Waiving rights for shares – are you affected?


A new employment status has come into force that allows employees to give up some of their rights in exchange for company shares.

Anyone can apply to be an ‘employee shareholder,’ under the new rules, although no-one can be forced to change their employment status.

If you are currently an employee, to qualify, you must receive at least £2,000 worth of shares.  In exchange, you will give up certain rights, such as the ability to claim unfair dismissal (apart from on grounds of discrimination or health and safety), statutory redundancy pay and requests for flexible working.

The Chancellor set the ball rolling for the new status last year, believing that owner-employee contracts would be the way forward for fast-growing firms.  But, so far, there’s been little interest from businesses and employees.

It seems that the legal sector, as one example, fears it could create a two-tier workforce, distancing staff who hold a stake in the company from employees who retain their traditional employment rights.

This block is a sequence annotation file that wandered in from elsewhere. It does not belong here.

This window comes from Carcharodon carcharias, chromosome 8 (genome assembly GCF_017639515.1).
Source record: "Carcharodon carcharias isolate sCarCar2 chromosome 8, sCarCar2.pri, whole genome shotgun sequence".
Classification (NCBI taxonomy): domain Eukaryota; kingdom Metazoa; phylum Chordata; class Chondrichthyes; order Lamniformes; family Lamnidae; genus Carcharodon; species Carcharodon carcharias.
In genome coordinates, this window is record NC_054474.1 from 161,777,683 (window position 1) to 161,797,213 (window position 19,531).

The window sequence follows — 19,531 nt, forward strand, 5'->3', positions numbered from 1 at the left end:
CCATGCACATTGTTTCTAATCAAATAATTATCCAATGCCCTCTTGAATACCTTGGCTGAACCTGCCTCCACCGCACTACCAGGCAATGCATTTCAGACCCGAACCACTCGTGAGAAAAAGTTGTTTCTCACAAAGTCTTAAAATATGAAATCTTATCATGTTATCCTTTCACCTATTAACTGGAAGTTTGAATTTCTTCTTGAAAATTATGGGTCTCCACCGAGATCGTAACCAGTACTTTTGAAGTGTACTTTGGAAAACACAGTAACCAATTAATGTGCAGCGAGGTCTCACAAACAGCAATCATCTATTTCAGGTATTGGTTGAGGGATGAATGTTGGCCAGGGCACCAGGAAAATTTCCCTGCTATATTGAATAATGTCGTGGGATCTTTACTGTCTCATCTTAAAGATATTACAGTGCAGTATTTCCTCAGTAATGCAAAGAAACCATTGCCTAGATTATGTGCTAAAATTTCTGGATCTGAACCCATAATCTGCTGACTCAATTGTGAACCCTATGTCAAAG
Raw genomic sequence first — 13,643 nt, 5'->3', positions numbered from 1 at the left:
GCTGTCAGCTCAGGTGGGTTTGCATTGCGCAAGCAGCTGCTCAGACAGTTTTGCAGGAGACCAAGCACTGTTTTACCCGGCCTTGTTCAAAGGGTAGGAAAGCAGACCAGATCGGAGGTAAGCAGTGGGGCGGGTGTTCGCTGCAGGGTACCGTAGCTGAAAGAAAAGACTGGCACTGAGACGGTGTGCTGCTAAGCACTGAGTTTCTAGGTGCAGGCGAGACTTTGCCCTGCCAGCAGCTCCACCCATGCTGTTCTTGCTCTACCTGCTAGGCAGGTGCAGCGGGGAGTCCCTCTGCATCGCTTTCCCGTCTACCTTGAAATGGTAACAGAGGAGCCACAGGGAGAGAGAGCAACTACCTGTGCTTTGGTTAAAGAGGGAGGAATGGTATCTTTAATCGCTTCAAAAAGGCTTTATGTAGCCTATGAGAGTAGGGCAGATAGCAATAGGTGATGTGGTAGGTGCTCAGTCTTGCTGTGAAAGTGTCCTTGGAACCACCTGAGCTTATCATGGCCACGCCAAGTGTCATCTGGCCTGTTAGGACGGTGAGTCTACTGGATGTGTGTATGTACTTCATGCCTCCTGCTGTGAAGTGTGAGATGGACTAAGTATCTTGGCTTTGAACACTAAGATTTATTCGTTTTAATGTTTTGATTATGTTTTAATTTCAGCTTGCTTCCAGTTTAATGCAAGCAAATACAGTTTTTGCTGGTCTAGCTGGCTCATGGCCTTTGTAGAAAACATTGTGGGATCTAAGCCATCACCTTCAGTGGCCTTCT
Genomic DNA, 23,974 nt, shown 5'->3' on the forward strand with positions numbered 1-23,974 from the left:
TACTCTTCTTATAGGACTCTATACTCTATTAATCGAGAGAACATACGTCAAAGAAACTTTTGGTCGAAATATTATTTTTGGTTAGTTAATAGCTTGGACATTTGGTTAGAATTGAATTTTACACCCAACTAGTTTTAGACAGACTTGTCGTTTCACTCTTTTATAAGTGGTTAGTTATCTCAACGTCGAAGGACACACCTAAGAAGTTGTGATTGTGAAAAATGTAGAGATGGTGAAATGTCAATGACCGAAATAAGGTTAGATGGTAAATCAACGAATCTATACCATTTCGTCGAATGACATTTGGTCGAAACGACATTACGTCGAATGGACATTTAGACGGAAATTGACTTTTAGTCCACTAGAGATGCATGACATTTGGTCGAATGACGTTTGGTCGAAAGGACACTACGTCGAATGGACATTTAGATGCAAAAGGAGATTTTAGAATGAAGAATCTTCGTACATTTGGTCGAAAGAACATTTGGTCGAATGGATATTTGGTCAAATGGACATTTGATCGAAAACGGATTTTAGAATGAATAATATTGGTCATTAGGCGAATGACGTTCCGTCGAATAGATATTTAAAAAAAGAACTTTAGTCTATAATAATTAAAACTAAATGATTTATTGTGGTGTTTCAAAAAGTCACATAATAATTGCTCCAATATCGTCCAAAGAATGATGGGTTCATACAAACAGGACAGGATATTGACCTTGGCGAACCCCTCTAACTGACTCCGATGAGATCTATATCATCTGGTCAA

It’s been suggested that introducing this legislation is taking Britain back to pre-1963, before statutory employment rights were introduced.  So, if you are an employee facing this decision, you should consider the risks before joining the scheme.

Tax implications exist for both you and your employer, so make sure you receive advice from an independent adviser.  (The company has to pay for that advice, whether or not you accept the job.)

As recruitment specialists in the financial field, we have a strong professional network, and we’ll be happy to introduce you to an adviser if you don’t already know someone.  Or, if you’re seeking a new job and you want to find out more about this employee shareholder status, feel free to give us a call and we’ll chat through your options.

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